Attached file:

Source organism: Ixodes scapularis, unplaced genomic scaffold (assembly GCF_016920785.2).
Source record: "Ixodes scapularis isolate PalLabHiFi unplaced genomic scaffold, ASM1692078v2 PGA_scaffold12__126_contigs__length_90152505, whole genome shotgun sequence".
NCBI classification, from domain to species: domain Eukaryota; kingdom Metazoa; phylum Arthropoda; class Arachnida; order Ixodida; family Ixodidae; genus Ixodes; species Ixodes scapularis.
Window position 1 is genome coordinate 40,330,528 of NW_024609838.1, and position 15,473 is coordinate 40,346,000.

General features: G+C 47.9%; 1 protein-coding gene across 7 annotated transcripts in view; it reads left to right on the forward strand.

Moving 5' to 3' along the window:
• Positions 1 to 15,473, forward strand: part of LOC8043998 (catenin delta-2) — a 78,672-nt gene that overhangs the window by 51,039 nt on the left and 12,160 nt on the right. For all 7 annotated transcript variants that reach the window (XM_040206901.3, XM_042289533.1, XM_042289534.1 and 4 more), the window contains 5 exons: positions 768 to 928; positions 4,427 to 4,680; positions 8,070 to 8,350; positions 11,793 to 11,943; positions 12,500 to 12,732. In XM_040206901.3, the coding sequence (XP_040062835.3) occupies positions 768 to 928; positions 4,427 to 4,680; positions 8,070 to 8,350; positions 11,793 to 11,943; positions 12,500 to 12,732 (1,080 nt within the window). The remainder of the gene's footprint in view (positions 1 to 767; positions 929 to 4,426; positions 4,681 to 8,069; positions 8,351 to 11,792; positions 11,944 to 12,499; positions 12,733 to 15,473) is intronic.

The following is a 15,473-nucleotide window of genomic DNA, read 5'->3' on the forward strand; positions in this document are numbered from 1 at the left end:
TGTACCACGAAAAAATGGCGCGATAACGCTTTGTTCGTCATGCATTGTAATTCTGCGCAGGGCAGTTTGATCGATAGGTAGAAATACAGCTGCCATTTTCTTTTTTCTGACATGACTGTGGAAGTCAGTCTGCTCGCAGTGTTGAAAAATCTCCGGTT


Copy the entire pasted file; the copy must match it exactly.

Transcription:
Source organism: Ixodes scapularis, unplaced genomic scaffold (assembly GCF_016920785.2).
Source record: "Ixodes scapularis isolate PalLabHiFi unplaced genomic scaffold, ASM1692078v2 PGA_scaffold12__126_contigs__length_90152505, whole genome shotgun sequence".
NCBI classification, from domain to species: domain Eukaryota; kingdom Metazoa; phylum Arthropoda; class Arachnida; order Ixodida; family Ixodidae; genus Ixodes; species Ixodes scapularis.
Window position 1 is genome coordinate 40,330,528 of NW_024609838.1, and position 15,473 is coordinate 40,346,000.

General features: G+C 47.9%; 1 protein-coding gene across 7 annotated transcripts in view; it reads left to right on the forward strand.

Moving 5' to 3' along the window:
• Positions 1 to 15,473, forward strand: part of LOC8043998 (catenin delta-2) — a 78,672-nt gene that overhangs the window by 51,039 nt on the left and 12,160 nt on the right. For all 7 annotated transcript variants that reach the window (XM_040206901.3, XM_042289533.1, XM_042289534.1 and 4 more), the window contains 5 exons: positions 768 to 928; positions 4,427 to 4,680; positions 8,070 to 8,350; positions 11,793 to 11,943; positions 12,500 to 12,732. In XM_040206901.3, the coding sequence (XP_040062835.3) occupies positions 768 to 928; positions 4,427 to 4,680; positions 8,070 to 8,350; positions 11,793 to 11,943; positions 12,500 to 12,732 (1,080 nt within the window). The remainder of the gene's footprint in view (positions 1 to 767; positions 929 to 4,426; positions 4,681 to 8,069; positions 8,351 to 11,792; positions 11,944 to 12,499; positions 12,733 to 15,473) is intronic.

The following is a 15,473-nucleotide window of genomic DNA, read 5'->3' on the forward strand; positions in this document are numbered from 1 at the left end:
TGTACCACGAAAAAATGGCGCGATAACGCTTTGTTCGTCATGCATTGTAATTCTGCGCAGGGCAGTTTGATCGATAGGTAGAAATACAGCTGCCATTTTCTTTTTTCTGACATGACTGTGGAAGTCAGTCTGCTCGCAGTGTTGAAAAATCTCCGGTT